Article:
Our mental wellbeing is something that we all need to be aware of. Awareness of mental health issues has never been higher. And it is important to remember that small mental health issues can easily become large ones if left ignored. It seems strange, then, that we rarely think about our own until something goes really ‘wrong’ — when we become depressed, anxious or unable to cope.
We can think of mental health hygiene as being a lot like dental hygiene: we aim to remove unwanted stuff so we are left with only what is healthy and useful. And, while we may think we’re doing enough – much like looking our after our teeth – the reality is that most of us could be doing a lot more.
And it’s not all about how we feel or think: proper ‘mental hygiene’ means knowing, as best we can, how we got to feel or think in this way.
It is understanding, the source of our feelings and thoughts that is important. When we do this, we can find all the unhelpful bits, the bits that are holding us back or contributing to unhealthy practices, and begin to scrape them away. On a daily basis, here are the five things you should be doing to ensure good mental hygiene:
Never say something is ‘good’ or ‘bad’ – change to a more specific word: We rarely ever know whether something is actually ‘good’ or ‘bad’; the words are mostly meaningless. It is amazing how liberating for the mind it is if we simply replace them with something that has some meaning.
Try labelling something ‘helpful’ if it assists in whatever goals you have identified (personally, for others, or even in a society), and ‘unhelpful’ if it does not.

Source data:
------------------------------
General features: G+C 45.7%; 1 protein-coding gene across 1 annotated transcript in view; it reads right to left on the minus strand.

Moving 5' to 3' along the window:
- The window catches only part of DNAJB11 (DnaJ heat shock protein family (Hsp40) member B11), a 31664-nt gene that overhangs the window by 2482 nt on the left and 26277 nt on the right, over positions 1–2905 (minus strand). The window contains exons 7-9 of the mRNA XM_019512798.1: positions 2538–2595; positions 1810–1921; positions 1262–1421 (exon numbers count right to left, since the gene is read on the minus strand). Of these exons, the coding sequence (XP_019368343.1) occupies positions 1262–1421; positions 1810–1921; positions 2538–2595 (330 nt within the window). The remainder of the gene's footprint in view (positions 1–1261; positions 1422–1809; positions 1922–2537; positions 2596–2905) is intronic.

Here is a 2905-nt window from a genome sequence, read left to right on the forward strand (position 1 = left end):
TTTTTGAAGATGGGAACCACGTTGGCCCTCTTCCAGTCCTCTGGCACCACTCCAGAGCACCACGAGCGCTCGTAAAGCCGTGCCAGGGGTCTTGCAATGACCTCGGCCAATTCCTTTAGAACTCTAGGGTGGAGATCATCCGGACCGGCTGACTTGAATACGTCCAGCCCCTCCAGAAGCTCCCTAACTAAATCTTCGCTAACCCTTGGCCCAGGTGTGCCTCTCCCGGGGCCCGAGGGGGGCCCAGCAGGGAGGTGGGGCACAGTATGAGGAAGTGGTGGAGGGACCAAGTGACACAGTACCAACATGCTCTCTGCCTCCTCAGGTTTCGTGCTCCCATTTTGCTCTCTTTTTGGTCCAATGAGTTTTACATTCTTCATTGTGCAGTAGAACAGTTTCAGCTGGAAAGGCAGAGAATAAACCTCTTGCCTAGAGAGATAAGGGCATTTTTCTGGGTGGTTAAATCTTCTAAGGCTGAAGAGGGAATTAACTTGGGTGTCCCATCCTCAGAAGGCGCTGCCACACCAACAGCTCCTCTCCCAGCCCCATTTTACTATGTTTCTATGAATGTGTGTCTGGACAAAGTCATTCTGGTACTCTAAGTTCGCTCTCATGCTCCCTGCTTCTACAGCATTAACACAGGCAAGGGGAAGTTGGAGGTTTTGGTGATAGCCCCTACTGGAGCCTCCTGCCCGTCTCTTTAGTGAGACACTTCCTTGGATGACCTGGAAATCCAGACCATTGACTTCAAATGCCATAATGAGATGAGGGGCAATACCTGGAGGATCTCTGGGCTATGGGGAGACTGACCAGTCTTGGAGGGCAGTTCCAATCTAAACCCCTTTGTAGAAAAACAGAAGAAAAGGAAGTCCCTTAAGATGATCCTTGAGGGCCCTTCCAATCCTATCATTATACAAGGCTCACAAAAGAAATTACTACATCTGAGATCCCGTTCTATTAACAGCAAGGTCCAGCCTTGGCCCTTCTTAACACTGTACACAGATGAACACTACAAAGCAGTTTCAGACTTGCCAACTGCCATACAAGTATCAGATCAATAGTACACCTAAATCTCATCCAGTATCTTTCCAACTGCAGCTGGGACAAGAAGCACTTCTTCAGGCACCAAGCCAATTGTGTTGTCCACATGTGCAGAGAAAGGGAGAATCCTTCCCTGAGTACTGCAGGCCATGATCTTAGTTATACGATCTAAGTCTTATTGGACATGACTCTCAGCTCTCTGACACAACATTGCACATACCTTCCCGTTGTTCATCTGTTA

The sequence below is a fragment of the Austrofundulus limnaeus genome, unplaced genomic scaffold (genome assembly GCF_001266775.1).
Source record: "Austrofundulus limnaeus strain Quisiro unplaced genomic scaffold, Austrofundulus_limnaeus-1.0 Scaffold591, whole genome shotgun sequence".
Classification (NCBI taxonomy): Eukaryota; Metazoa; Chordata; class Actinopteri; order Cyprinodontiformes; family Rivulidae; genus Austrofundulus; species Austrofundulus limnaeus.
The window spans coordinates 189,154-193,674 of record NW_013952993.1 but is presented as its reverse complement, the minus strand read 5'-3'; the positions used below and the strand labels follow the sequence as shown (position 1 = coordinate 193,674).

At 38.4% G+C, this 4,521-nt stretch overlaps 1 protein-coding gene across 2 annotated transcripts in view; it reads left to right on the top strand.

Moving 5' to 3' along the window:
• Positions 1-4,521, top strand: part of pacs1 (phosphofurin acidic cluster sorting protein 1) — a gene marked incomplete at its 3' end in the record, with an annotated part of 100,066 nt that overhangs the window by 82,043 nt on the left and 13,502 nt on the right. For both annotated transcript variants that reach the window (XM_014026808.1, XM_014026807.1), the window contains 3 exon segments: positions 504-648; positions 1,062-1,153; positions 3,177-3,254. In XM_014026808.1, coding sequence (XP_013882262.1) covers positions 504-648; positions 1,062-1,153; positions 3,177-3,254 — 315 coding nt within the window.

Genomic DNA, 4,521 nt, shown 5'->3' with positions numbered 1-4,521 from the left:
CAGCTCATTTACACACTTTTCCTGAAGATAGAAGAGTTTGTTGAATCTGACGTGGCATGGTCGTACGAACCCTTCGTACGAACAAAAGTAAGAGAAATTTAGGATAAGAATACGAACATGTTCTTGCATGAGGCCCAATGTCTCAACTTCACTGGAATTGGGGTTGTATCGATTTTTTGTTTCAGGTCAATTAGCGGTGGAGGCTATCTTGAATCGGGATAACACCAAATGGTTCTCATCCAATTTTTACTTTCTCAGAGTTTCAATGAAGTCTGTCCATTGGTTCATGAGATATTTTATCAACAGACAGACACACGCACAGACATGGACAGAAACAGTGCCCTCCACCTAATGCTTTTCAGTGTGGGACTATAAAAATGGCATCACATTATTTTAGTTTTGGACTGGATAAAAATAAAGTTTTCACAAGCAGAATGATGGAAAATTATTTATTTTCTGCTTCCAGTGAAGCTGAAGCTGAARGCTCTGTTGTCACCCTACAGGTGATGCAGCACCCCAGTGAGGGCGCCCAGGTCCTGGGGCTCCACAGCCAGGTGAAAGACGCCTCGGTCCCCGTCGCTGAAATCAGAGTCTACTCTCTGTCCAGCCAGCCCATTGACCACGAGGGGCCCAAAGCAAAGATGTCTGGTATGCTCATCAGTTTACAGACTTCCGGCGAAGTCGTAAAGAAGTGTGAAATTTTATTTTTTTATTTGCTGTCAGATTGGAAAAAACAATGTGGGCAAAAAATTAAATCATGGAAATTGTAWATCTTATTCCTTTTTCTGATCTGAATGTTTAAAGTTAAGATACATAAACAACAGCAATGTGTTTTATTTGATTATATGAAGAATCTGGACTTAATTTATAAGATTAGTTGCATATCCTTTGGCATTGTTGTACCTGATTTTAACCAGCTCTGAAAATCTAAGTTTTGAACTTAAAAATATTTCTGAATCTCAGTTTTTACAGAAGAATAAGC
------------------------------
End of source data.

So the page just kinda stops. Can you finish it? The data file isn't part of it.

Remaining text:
This encourages you to think through why something may be ‘helpful’ or not, and, even though it is more mental work, the mind really enjoys it. Additionally, it better reflects what is going on in your mind.
Remind yourself that change is inevitable: Permanence is probably our greatest illusion. Science tells us it is nonsense, and common sense does, too – yet we spend so much emotional and mental effort trying to pretend things do not or will not change, and get upset when we are forced to face the truth.
However, the flip side of impermanence is dynamism, growth, exploration and development. Change is simply a fact — so on a daily basis try to identify where you are resisting or lamenting change, and why. Embracing change takes a lot less emotional and mental effort than trying to preserve an illusion.
Accept that you can’t have complete control over anything: Another great illusion is our control over outcomes: whether we wish it for our own ends, or to help others, individually we control almost nothing. A huge amount of causes brings about future outcomes — our actions are just a drop in the ocean.
Try to recognise when you are growing frustrated because things are not turning out the way you wanted — then experience how liberating it is to accept that the outcome is largely out of your control.
Guard against tolerating other people’s unreasonable behaviour: We all forgive our friends’ outrageous behaviour, behaviour we may condemn in total strangers. Recognising when you are doing this is a useful exercise. It’s not that you should become intolerant of your friends: it is simply important to recognise how your mind works, and how standards of behaviour are actually incredibly flexible.
Accept all your emotions – even the bad ones: Having eliminated ‘good’ and ‘bad’, accept all of your emotions. Some of them will be unhelpful (anger rarely helps anything) and some will be helpful (compassion springs to mind). But, helpful or unhelpful, they are all yours.
Accept them. Nurture the helpful so that they thrive. Remain aware of the unhelpful, and discourage them gently but firmly. Like an ill-tempered dog, they are there, and are fine as long as they are quiet and not roused.